Being told they were good at empathizing impacted how they rated empathic efficacy. People who felt that they could empathize, choose empathy more in an empathy selection task (Cameron et. al 2019). This shows that in order to motivate people to be empathic, we have to make it easier. People are more willing to empathize if they have been told they are good at it.
The LIFE Intelligence app is a self-therapy app that can help you manage your emotions, relationships, and career. The program encompasses a 9-Mission (topic) self-development course, as well as an emotional management toolkit. Cognitive Behavioral Therapy, self-compassion, and meditation encompass less than 1% of all the information you’ll find in LIFE: that’s how holistic it is.
Empathy often becomes a problem for couples in romantic relationships. It’s no surprise that “individuals’ abilities to be understanding, compassionate, and sympathetic may be related to the overall feeling of satisfaction and love in romantic relationships” (Ulloa, Hammett, Meda, & Rubalcaba 2017). For example, if someone isn’t empathetic to your problems, you’ll probably feel they’re dismissive, selfish, and generally unsupportive of you. That can break down trust and love in a relationship, leaving you feeling resentful and contemptuous. The app provides a handy mood tracker and emotional management toolkit. When you log your mood as resentful, you will be supplied with information on forgiveness and empathy as well as exercises to help you practice empathy.
Bohns, V., & Flynn, F. (2021). Empathy and expectations of others’ willingness to help. Personality and Individual Differences, 168, 110368–. https://doi.org/10.1016/j.paid.2020.110368
Cameron, C., Hutcherson, C., Ferguson, A., Scheffer, J., Hadjiandreou, E., & Inzlicht, M. (2019). Empathy Is Hard Work: People Choose to Avoid Empathy Because of Its Cognitive Costs. Journal of Experimental Psychology. General, 148(6), 962–976. https://doi.org/10.1037/xge0000595
Carre, A., Stefaniak, N., D'Ambrosio, F., Bensalah, L., & Besche, C., (2013). The Basic Empathy Scale in Adults (BES-A): Factor structure of a revised form.. Psychological Assessment. 25. 679-691. https://doi.org/10.1037/a0032297
Hodges, S. D., Kiel, K. J., Kramer, A. D. I., Veach, D., & Villanueva, B. R. (2010). Giving Birth to Empathy: The Effects of Similar Experience on Empathic Accuracy, Empathic Concern, and Perceived Empathy. Personality and Social Psychology Bulletin, 36(3), 398–409. https://doi.org/10.1177/0146167209350326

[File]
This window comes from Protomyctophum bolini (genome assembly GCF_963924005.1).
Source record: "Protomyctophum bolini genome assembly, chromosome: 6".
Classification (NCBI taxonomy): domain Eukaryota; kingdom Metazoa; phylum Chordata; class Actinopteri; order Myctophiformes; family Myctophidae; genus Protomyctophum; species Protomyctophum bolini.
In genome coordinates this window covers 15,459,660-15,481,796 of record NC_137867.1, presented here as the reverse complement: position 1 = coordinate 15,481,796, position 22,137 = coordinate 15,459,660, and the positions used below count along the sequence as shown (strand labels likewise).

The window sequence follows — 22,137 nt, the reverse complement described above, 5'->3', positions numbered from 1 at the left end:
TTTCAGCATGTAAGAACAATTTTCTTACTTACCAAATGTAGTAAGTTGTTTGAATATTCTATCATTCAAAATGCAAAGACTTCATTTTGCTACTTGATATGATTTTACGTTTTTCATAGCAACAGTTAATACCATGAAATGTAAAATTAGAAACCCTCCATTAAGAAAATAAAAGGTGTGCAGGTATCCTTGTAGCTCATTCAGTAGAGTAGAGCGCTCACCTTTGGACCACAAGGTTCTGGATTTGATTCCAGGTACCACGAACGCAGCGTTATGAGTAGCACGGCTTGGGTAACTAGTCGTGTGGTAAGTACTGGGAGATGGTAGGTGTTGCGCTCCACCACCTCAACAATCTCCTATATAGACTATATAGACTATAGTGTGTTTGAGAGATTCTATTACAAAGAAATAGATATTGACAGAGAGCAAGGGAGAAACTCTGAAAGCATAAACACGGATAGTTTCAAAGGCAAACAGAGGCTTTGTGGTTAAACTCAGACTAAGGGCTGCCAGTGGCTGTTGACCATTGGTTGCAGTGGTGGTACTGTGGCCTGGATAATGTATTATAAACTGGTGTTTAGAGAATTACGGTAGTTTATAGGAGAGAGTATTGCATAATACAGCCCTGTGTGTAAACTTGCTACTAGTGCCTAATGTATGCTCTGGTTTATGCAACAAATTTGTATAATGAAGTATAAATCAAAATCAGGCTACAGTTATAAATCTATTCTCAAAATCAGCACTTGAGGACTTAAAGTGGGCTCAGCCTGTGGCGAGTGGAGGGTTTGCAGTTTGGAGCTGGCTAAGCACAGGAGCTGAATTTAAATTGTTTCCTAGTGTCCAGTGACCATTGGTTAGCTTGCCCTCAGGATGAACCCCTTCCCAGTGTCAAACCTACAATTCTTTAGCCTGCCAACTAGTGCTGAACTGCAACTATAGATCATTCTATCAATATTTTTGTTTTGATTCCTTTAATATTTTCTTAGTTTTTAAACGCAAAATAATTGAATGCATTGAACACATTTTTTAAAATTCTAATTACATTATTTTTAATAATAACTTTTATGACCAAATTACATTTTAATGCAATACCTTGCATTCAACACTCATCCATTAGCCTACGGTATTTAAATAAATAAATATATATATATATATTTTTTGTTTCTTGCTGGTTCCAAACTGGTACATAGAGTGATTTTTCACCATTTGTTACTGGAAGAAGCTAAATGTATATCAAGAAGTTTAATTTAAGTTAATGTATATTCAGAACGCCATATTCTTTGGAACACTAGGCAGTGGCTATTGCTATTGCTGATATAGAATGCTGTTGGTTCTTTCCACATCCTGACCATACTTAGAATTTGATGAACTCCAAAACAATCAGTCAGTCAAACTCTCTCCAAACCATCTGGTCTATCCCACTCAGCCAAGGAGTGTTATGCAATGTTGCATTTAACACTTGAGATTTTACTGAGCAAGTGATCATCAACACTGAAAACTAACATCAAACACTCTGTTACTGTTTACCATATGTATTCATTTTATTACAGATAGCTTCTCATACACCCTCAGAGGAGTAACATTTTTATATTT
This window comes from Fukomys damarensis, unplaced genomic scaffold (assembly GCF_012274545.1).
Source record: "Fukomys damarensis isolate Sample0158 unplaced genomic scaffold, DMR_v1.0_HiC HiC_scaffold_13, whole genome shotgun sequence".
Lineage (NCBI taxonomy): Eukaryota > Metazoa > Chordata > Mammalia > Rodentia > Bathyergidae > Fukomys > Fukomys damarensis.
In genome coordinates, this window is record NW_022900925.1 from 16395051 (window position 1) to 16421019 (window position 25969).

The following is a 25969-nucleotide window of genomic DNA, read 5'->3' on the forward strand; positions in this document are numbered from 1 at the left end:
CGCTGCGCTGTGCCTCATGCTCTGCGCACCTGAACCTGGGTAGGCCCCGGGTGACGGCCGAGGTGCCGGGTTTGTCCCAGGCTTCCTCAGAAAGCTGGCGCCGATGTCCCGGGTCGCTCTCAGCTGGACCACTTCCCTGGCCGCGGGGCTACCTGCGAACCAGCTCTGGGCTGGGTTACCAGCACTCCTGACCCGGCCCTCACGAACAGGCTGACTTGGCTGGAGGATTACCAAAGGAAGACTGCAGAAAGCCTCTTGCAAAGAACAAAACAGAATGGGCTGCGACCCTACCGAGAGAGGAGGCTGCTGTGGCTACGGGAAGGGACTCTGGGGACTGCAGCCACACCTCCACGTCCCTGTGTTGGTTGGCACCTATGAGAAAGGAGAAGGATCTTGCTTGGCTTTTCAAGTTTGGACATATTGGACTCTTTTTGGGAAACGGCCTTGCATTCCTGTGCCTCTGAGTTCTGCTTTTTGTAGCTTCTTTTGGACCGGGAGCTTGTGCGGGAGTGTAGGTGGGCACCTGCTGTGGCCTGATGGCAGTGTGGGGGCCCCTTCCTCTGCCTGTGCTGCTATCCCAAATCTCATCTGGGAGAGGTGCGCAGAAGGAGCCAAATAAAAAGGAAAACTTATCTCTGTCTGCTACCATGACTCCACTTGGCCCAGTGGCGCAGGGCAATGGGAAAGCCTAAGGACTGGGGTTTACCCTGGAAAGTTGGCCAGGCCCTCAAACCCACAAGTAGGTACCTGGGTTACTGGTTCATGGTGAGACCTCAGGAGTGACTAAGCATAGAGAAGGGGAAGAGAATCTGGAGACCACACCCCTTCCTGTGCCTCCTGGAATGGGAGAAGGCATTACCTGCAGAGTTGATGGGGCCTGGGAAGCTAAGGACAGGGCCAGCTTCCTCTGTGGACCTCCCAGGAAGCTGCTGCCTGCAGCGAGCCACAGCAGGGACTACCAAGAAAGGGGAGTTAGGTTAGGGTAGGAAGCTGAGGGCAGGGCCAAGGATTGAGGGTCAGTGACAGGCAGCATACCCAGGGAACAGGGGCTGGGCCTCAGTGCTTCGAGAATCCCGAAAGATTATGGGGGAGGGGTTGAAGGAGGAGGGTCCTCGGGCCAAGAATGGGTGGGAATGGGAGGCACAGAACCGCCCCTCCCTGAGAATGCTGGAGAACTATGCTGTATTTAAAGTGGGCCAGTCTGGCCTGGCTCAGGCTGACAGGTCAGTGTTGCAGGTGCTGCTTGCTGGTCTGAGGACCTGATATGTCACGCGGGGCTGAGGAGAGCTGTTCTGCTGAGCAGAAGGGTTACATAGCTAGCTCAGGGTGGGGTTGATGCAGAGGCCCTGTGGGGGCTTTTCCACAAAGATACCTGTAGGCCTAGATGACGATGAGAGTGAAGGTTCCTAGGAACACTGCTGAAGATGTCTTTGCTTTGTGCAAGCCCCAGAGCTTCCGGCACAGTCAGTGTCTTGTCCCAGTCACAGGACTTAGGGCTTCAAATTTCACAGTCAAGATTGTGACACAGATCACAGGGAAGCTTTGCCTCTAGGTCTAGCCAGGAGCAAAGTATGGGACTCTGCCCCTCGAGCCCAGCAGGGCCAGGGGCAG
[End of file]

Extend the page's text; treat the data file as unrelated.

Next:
Johnson, C. (2013). Potentiating Empathic Growth: Generating Imagery While Reading Fiction Increases Empathy and Prosocial Behavior. Psychology of Aesthetics, Creativity, and the Arts, 7(3), 306–312. https://doi.org/10.1037/a0033261
Mackes, N., Golm, D., O’Daly, O., Sarkar, S., Sonuga-Barke, E., Fairchild, G., & Mehta, M. (2018). Tracking emotions in the brain – Revisiting the Empathic Accuracy Task. NeuroImage (Orlando, Fla.), 178, 677–686. https://doi.org/10.1016/j.neuroimage.2018.05.080
Manusov, V., Stofleth, D., Harvey, J. A., & Crowley, J. P. (2020). Conditions and Consequences of Listening Well for Interpersonal Relationships: Modeling Active-Empathic Listening, Social-Emotional Skills, Trait Mindfulness, and Relational Quality. International Journal of Listening, 34(2), 110–126. https://doi.org/10.1080/10904018.2018.1507745
Teding van Berkhout, E., & Malouff, J. M. (2016). The efficacy of empathy training: A meta-analysis of randomized controlled trials. Journal of Counseling Psychology, 63(1), 32–41. https://doi.org/10.1037/cou0000130
Ulloa, E. C., Hammett, J. F., Meda, N. A., & Rubalcaba, S. J. (2017). Empathy and Romantic Relationship Quality Among Cohabitating Couples: An Actor–Partner Interdependence Model. The Family Journal, 25(3), 208–214. https://doi.org/10.1177/1066480717710644
Weisz, E., & Zaki, J. (2018). Motivated empathy: a social neuroscience perspective. Current Opinion in Psychology, 24, 67–71. https://doi.org/10.1016/j.copsyc.2018.05.005